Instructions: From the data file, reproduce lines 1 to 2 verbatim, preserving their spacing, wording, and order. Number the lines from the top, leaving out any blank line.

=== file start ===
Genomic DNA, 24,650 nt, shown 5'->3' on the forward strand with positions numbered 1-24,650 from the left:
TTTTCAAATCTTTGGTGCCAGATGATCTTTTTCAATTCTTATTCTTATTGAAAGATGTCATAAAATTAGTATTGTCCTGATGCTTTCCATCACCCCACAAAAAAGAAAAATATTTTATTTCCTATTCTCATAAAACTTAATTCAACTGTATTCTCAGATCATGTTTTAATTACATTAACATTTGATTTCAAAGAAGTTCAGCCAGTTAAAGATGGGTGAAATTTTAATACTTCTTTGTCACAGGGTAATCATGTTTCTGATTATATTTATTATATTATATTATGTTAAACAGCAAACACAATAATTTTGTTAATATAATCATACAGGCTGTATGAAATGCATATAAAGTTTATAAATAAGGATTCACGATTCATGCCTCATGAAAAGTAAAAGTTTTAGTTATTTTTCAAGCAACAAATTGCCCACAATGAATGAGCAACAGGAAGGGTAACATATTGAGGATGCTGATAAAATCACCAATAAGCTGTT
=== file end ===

Genomic DNA, 24,650 nt, shown 5'->3' on the forward strand with positions numbered 1-24,650 from the left:
TTTTCAAATCTTTGGTGCCAGATGATCTTTTTCAATTCTTATTCTTATTGAAAGATGTCATAAAATTAGTATTGTCCTGATGCTTTCCATCACCCCACAAAAAAGAAAAATATTTTATTTCCTATTCTCATAAAACTTAATTCAACTGTATTCTCAGATCATGTTTTAATTACATTAACATTTGATTTCAAAGAAGTTCAGCCAGTTAAAGATGGGTGAAATTTTAATACTTCTTTGTCACAGGGTAATCATGTTTCTGATTATATTTATTATATTATATTATGTTAAACAGCAAACACAATAATTTTGTTAATATAATCATACAGGCTGTATGAAATGCATATAAAGTTTATAAATAAGGATTCACGATTCATGCCTCATGAAAAGTAAAAGTTTTAGTTATTTTTCAAGCAACAAATTGCCCACAATGAATGAGCAACAGGAAGGGTAACATATTGAGGATGCTGATAAAATCACCAATAAGCTGTT